Adria passed through it all like a sleep-walker. She seemed to wake only when, after the nuptial benediction in the cathedral of the Prince of Peace, she paused a moment in the lofty door beside her husband,— her gown of woven pearls and silver whose long train, lifted by her ladies, was like moonlight on the sea, and her enveloping veil, making her like a spirit, — and looking down on the people thronging in the square, a mass of glad humanity, her heart went out to them. She had given herself for them. She felt that instant the tenderness that comes for that for which one has sacrificed greatly, — she who had sacrificed soul and sense ! They were her people, — she loved them ! A smile like a burst of sunshine illumined her face ; involuntarily she dropped the arm she held and stretched her hands toward them. Wild shouts of joy answered her. Seeing Porpirio-Dassa, perhaps the multitude understood her motive, her deed, her love. But the outcry made her turn hurriedly and take the prince’s arm, bending her head and drawing her veil closer as she descended the steps, covered with cloth of gold, to the gilded coach whose eight white horses, splendid in scarlet and gold, and satin-clad postilions, whirled them away.

It was when they came back from the Summer Palace which the King had lent them that His Majesty, in the audience to which he had summoned her alone, said, “The country air agrees with you. You have proved the virtue of obedience. I see you happy.”

“Sire,” she said, looking at him fearlessly, “ there is another life. In that life may you be a worm that I may tread on you ! ”

The King laughed. “A ruler and his heir have never been too friendly, I hear,” he said. “And there must be brief rebellions to the yoke. Yet, princess, you and I are of one accord. Look you ! Do you think I, also, I have sacrificed nothing for this people ? I have never spoken of it before; I shall never speak of it again. But do you remember that my wife Elena, although she brought me no children, brought into the kingdom the salt mines, the marble quarries, the turquoise beds, that augmented revenue and created work for thousands ? And I never let myself know she was either hunched or crazed ! No, ” as he saw her lips part, “I do not ask sympathy. I do not expect contrition. It is not I you just now insulted. It is the Lord ; — since the king is king by God’s grace and the vicegerent of the divine power. Ask pardon of God.”

And hesitating, swaying, the last work of her submission, Adria fell upon her knees and asked pardon of the King.

She accepted in the act his heirship from heaven. And going, with reactionary force as far back into mediæval darkness as Fairfax went forward beyond the light of to-day, she confessed the divine right of kings.

“I sent for you to-day,” said the King presently, “ to tell you that henceforth I associate you with myself in the government. You are to sit in my council. And your voice is to have its full weight.”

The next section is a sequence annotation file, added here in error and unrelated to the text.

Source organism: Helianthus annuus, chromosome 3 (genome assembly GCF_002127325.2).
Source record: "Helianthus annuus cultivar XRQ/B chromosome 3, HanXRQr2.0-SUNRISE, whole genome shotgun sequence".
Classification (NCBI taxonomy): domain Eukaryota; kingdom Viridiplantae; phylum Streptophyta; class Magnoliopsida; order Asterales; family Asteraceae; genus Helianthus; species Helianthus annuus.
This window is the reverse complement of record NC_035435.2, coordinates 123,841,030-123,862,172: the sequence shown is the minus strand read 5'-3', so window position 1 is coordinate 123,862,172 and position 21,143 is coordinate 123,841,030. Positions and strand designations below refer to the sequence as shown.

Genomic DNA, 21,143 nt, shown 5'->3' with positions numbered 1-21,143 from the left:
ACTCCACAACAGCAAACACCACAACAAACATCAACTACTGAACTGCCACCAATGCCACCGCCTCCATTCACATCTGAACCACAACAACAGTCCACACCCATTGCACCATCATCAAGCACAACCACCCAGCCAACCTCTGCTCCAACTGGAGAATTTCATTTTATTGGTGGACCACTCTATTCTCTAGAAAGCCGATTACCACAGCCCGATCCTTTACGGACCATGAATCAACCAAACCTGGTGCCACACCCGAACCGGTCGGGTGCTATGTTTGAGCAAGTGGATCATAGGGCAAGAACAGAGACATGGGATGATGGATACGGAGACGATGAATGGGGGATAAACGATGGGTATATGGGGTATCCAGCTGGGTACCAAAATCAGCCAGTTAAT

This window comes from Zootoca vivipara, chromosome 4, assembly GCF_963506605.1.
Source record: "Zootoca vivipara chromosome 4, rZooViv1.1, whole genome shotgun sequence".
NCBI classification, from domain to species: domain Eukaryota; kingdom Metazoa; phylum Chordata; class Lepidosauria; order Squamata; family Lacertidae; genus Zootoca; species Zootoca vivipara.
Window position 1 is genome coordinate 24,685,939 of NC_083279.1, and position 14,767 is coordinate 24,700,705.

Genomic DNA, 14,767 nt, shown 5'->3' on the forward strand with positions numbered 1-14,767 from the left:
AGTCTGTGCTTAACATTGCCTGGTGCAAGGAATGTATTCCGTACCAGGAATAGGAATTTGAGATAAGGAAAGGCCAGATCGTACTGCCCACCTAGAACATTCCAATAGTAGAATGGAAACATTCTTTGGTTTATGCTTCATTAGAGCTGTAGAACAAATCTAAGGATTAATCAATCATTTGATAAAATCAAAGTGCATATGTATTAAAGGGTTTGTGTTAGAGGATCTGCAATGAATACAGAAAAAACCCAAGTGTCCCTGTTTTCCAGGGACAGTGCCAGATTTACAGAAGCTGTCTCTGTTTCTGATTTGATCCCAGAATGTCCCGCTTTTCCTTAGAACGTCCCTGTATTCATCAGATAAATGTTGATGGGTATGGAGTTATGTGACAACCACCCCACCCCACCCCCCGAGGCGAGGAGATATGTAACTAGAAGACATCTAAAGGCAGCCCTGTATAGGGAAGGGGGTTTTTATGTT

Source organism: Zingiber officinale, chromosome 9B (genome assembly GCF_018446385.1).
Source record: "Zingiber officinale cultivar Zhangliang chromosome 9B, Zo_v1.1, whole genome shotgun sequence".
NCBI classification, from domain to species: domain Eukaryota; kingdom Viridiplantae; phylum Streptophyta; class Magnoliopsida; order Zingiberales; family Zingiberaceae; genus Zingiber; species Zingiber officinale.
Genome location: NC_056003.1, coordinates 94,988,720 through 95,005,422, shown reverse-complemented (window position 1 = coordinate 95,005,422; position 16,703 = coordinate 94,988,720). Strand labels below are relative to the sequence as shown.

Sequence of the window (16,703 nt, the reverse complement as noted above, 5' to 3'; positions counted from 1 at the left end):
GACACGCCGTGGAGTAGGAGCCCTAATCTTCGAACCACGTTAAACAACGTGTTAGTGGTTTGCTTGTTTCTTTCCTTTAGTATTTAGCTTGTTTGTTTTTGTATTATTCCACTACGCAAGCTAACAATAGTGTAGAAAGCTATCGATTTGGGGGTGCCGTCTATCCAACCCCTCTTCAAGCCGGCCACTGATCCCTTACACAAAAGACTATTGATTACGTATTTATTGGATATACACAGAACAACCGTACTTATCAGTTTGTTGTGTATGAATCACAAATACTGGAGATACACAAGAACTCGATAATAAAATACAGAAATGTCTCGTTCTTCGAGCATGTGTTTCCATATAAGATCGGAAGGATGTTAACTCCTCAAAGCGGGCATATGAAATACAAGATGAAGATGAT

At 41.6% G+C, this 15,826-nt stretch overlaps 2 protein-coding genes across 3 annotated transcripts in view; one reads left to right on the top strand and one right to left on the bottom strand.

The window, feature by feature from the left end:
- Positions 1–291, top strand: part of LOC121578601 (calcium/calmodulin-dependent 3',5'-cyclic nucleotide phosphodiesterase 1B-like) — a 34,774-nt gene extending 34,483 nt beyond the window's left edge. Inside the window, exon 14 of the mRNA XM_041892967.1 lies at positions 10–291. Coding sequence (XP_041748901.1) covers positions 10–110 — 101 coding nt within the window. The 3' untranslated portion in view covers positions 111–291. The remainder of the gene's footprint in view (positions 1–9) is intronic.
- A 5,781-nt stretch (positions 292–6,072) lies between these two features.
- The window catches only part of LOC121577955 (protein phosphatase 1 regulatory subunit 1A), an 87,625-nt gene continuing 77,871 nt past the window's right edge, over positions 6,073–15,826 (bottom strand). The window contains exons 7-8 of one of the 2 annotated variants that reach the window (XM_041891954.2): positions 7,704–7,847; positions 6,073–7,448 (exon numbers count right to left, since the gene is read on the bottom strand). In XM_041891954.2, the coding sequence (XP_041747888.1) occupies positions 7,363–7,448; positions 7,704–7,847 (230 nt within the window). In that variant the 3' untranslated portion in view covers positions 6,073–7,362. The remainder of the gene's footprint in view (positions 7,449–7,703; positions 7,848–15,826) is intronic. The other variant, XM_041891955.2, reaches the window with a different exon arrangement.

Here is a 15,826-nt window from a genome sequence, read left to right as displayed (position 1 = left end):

And the people understood, before long, that the new thought of them and of their liberties was hers, and they were already yielding her a romantic worship when very instantly the King joined the long line of kings who had gone before, and left at last the crown to her.

“I had been thinking,” said the Baroness Dalma, “that His Majesty would be abdicating and retiring to the Palace of the Hills, with the Senhora Rossiznola for wife. It would have been his ghastly joke.”

“Never! ” said Adria. “He would have been crucified with all the Rossiznolas beside him, rather than surrender that which he believed to be his trust from God.”

What a day was that of the young Queen’s coronation ! One would have said there was no man in the kingdom who had not felt crowned in her crowning — or woman either. The sun blazing in the blue heaven, banners and bannerols and leafy canopies, the purple of the church, the white and scarlet of the soldiery, the populace vari-colored as beds of blossoms, — all made holiday ; the streets were paved with flowers, the air was rent with bell-ringing and glad cries, with, singing bands of boys, and the fires leaped at night from hill to hill to the utmost boundary of land and sky. And if there were gayeties in the great houses, there was feasting in the cottages; and down in the beautiful palace of the Shore of Shadow, where the young Queen chose to make her home, the lights burned to mid-day with royal cheer.

But although the young Queen made part of the rejoicing, she herself was wrapped in a kind of awe, for, in the moment when, kneeling, she received the chrism and the crown, she felt that she took the vows before God not only for herself, but for her unborn child.

The Queen sat one day on the lawn of one of the terraces of the Shore of Shadow, where an Indian rug was spread under the great plane tree. She had dispatched her papers, and leaned back in her chair with a book fallen from her hand, —Machiavelli’s Prince; and she was wondering why once she had found it so abhorrent, since, even if portions were revolting now, there was in it a wisdom for the wise.

Dalma sat with her, her close friend as ever; she had no confidante. They were looking across the lawn, whose sheets of live emerald lay between the deep shadows cast by the great trees behind, at a boat far up the lake where the wind went ruffling it blue and silver. “It is like life,” said the Queen. “One sail in sun and one in shadow.”

“And we know nothing of the shadow,” said Dalma.

“Sometimes that is best,” said the Queen.